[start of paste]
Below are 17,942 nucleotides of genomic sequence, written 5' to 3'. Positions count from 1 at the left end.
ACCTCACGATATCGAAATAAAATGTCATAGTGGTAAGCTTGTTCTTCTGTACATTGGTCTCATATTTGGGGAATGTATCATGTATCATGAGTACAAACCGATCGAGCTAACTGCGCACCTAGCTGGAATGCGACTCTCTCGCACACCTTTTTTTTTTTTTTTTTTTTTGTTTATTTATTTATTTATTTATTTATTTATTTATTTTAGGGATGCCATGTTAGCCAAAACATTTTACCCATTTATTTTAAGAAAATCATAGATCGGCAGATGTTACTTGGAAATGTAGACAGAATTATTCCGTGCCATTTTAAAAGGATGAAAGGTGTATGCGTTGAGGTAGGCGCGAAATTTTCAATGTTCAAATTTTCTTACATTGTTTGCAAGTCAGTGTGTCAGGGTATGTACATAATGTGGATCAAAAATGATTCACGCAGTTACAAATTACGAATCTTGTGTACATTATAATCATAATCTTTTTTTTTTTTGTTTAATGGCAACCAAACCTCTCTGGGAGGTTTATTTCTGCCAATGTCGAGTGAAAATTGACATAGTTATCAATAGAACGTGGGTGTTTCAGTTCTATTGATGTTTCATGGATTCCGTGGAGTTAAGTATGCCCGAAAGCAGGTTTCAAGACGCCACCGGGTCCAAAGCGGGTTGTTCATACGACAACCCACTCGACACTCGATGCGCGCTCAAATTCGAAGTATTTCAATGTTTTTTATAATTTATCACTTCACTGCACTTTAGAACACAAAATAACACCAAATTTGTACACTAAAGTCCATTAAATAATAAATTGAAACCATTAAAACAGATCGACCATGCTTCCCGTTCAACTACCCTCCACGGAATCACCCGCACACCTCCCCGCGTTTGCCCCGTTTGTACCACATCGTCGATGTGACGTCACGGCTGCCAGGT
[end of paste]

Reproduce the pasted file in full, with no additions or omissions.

Below are 17,942 nucleotides of genomic sequence, written 5' to 3'. Positions count from 1 at the left end.
ACCTCACGATATCGAAATAAAATGTCATAGTGGTAAGCTTGTTCTTCTGTACATTGGTCTCATATTTGGGGAATGTATCATGTATCATGAGTACAAACCGATCGAGCTAACTGCGCACCTAGCTGGAATGCGACTCTCTCGCACACCTTTTTTTTTTTTTTTTTTTTTGTTTATTTATTTATTTATTTATTTATTTATTTATTTTAGGGATGCCATGTTAGCCAAAACATTTTACCCATTTATTTTAAGAAAATCATAGATCGGCAGATGTTACTTGGAAATGTAGACAGAATTATTCCGTGCCATTTTAAAAGGATGAAAGGTGTATGCGTTGAGGTAGGCGCGAAATTTTCAATGTTCAAATTTTCTTACATTGTTTGCAAGTCAGTGTGTCAGGGTATGTACATAATGTGGATCAAAAATGATTCACGCAGTTACAAATTACGAATCTTGTGTACATTATAATCATAATCTTTTTTTTTTTTGTTTAATGGCAACCAAACCTCTCTGGGAGGTTTATTTCTGCCAATGTCGAGTGAAAATTGACATAGTTATCAATAGAACGTGGGTGTTTCAGTTCTATTGATGTTTCATGGATTCCGTGGAGTTAAGTATGCCCGAAAGCAGGTTTCAAGACGCCACCGGGTCCAAAGCGGGTTGTTCATACGACAACCCACTCGACACTCGATGCGCGCTCAAATTCGAAGTATTTCAATGTTTTTTATAATTTATCACTTCACTGCACTTTAGAACACAAAATAACACCAAATTTGTACACTAAAGTCCATTAAATAATAAATTGAAACCATTAAAACAGATCGACCATGCTTCCCGTTCAACTACCCTCCACGGAATCACCCGCACACCTCCCCGCGTTTGCCCCGTTTGTACCACATCGTCGATGTGACGTCACGGCTGCCAGGT